Bitcoin is a decentralized network. So it’s tamperproof and censorship-resistant. It allows you to store value in a way that doesn’t let other people confiscate it from you.
Imagine if Russia was sitting on $600 billion in bitcoin… and was one of the biggest bitcoin miners in the world. It would have a lot more financial sovereignty than it does today.
Russia thought it had $600 billion in savings. But it forgot that most of that cash was someone else’s liability. Bitcoin, by contrast, is wealth you store yourself using your private cryptographic key.
The only government in the world with true financial sovereignty is the U.S. Even American citizens – and I’m one of them – don’t have true financial sovereignty. The government can freeze our bank accounts anytime it wants. That’s crazy.
Nobody should get to say what I do with my money. That’s how it ought to be in a free country. But that’s not our reality. And the world is waking up to the need for an alternative.
Chris: One asset Russian president Vladimir Putin still has access to is gold. According to one estimate I saw, Russia holds about $132 billion in gold reserves. That’s about one-fifth of its overall reserves. Is gold another alternative asset worth mentioning here?
Teeka: Some people will say gold is the alternative to the dollar-based system we need. And sure, gold jumped after Russia invaded Ukraine on February 24.
But it’s been a month since the invasion, and gold is back to where it was at the start of hostilities. Bitcoin, meanwhile, is up about 14%.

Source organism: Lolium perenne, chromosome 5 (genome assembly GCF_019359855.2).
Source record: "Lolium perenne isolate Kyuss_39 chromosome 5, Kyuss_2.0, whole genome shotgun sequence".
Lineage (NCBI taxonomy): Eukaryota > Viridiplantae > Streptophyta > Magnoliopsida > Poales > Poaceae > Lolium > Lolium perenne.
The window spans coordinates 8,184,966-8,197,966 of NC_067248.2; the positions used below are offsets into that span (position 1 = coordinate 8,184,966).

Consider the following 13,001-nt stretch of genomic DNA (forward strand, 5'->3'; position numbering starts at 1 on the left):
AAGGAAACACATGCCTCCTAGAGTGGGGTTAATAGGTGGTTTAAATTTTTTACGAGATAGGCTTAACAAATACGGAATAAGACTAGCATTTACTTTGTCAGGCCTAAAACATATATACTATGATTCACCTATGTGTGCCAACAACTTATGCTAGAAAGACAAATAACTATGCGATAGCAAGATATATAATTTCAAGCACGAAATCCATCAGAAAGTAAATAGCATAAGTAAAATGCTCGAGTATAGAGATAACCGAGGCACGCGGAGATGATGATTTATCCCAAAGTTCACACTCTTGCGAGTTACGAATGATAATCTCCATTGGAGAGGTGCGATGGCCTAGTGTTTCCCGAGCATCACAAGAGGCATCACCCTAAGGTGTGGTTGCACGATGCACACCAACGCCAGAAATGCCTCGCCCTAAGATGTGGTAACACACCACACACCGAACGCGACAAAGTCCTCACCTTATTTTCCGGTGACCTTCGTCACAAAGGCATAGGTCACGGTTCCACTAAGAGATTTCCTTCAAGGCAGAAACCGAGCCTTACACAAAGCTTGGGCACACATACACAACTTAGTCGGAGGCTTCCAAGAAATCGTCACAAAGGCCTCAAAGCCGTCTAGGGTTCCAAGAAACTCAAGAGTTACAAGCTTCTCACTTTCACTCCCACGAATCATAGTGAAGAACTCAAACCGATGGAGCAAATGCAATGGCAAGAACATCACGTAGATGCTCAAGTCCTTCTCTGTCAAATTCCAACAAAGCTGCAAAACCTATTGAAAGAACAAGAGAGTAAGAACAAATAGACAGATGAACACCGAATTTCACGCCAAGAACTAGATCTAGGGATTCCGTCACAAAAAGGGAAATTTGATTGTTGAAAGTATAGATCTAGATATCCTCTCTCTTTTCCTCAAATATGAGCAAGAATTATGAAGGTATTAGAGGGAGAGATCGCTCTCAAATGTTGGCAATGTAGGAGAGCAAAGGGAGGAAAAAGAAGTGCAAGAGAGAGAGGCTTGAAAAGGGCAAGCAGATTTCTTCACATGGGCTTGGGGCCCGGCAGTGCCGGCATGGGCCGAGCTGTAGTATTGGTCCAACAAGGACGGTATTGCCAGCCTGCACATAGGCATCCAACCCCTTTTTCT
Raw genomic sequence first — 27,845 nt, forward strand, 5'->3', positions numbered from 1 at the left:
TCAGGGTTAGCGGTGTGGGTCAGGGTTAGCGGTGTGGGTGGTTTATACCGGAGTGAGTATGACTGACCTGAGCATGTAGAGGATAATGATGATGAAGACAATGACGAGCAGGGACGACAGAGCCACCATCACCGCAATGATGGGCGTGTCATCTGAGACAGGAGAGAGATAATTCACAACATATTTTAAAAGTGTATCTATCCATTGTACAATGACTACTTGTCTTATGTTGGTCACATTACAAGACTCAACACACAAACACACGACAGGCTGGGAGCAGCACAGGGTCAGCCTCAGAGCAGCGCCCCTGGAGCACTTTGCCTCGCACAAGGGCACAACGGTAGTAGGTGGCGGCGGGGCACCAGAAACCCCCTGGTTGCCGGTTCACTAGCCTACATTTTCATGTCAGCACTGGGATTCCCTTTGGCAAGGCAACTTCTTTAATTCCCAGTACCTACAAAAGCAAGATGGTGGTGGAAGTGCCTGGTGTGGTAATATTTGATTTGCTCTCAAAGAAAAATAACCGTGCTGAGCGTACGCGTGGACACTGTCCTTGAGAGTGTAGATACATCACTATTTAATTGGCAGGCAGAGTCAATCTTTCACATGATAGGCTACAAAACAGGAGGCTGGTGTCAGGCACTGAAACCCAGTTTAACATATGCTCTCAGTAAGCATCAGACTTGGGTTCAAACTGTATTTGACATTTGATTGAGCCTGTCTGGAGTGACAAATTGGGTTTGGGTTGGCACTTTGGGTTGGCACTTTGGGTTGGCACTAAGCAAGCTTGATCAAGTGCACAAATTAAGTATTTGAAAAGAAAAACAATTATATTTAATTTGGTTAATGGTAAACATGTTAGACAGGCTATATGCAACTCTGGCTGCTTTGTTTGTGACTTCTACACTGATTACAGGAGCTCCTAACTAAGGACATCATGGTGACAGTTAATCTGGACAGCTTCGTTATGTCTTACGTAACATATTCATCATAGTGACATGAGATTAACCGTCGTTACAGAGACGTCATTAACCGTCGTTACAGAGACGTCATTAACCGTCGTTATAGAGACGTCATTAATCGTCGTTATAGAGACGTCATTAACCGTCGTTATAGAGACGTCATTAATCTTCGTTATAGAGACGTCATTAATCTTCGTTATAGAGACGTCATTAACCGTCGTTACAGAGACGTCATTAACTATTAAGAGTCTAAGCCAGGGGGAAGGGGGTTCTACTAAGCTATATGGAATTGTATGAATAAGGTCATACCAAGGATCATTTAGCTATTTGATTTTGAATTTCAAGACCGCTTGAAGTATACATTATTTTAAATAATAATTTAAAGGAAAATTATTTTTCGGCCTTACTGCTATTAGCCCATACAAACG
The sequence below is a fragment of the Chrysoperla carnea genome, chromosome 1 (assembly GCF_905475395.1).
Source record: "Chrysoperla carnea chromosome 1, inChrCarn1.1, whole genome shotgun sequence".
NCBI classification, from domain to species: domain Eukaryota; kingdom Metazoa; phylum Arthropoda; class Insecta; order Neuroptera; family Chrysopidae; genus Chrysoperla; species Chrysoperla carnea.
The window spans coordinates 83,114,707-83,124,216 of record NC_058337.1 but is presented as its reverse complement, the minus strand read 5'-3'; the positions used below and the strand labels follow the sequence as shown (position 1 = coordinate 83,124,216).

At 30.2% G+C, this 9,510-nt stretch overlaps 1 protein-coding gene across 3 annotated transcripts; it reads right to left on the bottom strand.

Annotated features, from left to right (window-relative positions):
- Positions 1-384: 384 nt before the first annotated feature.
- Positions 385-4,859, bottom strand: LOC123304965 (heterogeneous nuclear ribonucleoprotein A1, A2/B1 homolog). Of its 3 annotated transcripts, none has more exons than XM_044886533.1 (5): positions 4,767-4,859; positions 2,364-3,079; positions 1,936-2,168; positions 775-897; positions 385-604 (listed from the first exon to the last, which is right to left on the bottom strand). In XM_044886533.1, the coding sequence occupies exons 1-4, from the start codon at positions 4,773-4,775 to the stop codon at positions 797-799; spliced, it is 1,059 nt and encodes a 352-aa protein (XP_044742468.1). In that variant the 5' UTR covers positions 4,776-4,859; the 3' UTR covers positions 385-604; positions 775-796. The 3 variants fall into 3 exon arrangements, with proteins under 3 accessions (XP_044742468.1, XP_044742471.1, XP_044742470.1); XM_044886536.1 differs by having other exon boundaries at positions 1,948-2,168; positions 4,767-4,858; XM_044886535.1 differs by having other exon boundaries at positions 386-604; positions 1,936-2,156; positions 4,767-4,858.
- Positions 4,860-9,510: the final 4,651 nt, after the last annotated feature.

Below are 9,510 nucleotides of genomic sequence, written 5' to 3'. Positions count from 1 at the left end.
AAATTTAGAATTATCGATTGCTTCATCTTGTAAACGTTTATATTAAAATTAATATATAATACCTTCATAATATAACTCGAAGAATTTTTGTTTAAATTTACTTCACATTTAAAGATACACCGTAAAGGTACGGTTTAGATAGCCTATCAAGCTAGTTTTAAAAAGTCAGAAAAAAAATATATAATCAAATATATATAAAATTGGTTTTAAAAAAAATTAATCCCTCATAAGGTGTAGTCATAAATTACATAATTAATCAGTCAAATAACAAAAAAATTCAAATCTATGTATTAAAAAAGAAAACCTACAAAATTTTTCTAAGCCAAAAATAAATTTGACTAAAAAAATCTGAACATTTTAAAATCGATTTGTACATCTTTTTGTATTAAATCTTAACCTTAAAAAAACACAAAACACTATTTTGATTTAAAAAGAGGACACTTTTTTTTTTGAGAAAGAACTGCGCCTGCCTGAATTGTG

And at a fundamental level, gold doesn’t have the use cases or the ease of use that bitcoin has.
Like gold, bitcoin is nobody else’s liability. That makes it hard to confiscate. But unlike gold, you don’t need vaults to store your bitcoin. You can store billions of dollars in crypto wealth on a thumb drive.
Bitcoin is more liquid than physical gold, too. You can trade it online 24/7 without lugging around heavy bars.
I think we’ll see more countries buying gold. They’re realizing it’s the only asset Russia has that nobody else can touch. But I predict we’ll also see central banks adding bitcoin to their balance sheets for protection.
Sovereign wealth funds – which invest a country’s cash savings in stocks, bonds, real estate, and so on – will do the same.
Just as U.S. Treasurys, European bonds, and gold are major reserve assets today… bitcoin will be part of a country’s reserves in the future.
I’ve been showing my readers why bitcoin is an important “chaos hedge” for their portfolios for years.
Now governments want their own “chaos hedge” against the kind of moment we’re in now.
I’ve said it since I started recommending bitcoin six years ago. Adoption drives the price of bitcoin. The more people who use it, the higher prices go.
So to answer your initial question, I’m not worried about bitcoin at all. Just the opposite. I see lower prices as an opportunity to buy. My recommendation is to allocate 10% of your overall portfolio to bitcoin. So if you haven’t bought any bitcoin yet… or you’re still building your position… now is a great time to buy.
You can pick up some today at roughly two-thirds of the price it was selling at a few months ago. And every time we’ve seen a sell-off like this in bitcoin, it’s gone on to make all-time highs.
With the U.S. weaponizing the dollar-based financial system, bitcoin will continue taking market share. This will increase adoption… and prices with it.
Chris: Thanks for chatting with me, Teeka. To my readers, remember that you can learn about his new oil company recommendation by catching the free replay of last night’s event here.
Teeka: Wonderful speaking with you, Chris.